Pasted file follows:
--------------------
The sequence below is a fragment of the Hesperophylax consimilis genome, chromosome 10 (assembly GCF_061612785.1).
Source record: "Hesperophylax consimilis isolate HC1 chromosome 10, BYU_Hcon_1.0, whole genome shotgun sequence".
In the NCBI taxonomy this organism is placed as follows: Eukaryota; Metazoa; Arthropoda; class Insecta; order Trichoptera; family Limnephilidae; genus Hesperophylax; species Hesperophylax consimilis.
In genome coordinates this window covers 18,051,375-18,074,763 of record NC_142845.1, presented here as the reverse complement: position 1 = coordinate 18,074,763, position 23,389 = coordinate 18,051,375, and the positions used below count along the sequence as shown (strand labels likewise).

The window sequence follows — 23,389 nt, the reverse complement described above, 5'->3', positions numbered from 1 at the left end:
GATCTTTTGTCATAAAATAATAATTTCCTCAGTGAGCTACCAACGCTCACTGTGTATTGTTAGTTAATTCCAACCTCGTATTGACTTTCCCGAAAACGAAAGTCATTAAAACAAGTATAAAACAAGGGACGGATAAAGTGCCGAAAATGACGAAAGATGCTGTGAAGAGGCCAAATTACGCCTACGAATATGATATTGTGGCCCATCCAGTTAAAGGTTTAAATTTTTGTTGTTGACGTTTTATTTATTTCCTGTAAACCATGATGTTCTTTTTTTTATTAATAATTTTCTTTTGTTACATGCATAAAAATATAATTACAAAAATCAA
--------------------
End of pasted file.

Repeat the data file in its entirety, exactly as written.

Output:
The sequence below is a fragment of the Hesperophylax consimilis genome, chromosome 10 (assembly GCF_061612785.1).
Source record: "Hesperophylax consimilis isolate HC1 chromosome 10, BYU_Hcon_1.0, whole genome shotgun sequence".
In the NCBI taxonomy this organism is placed as follows: Eukaryota; Metazoa; Arthropoda; class Insecta; order Trichoptera; family Limnephilidae; genus Hesperophylax; species Hesperophylax consimilis.
In genome coordinates this window covers 18,051,375-18,074,763 of record NC_142845.1, presented here as the reverse complement: position 1 = coordinate 18,074,763, position 23,389 = coordinate 18,051,375, and the positions used below count along the sequence as shown (strand labels likewise).

The window sequence follows — 23,389 nt, the reverse complement described above, 5'->3', positions numbered from 1 at the left end:
GATCTTTTGTCATAAAATAATAATTTCCTCAGTGAGCTACCAACGCTCACTGTGTATTGTTAGTTAATTCCAACCTCGTATTGACTTTCCCGAAAACGAAAGTCATTAAAACAAGTATAAAACAAGGGACGGATAAAGTGCCGAAAATGACGAAAGATGCTGTGAAGAGGCCAAATTACGCCTACGAATATGATATTGTGGCCCATCCAGTTAAAGGTTTAAATTTTTGTTGTTGACGTTTTATTTATTTCCTGTAAACCATGATGTTCTTTTTTTTATTAATAATTTTCTTTTGTTACATGCATAAAAATATAATTACAAAAATCAA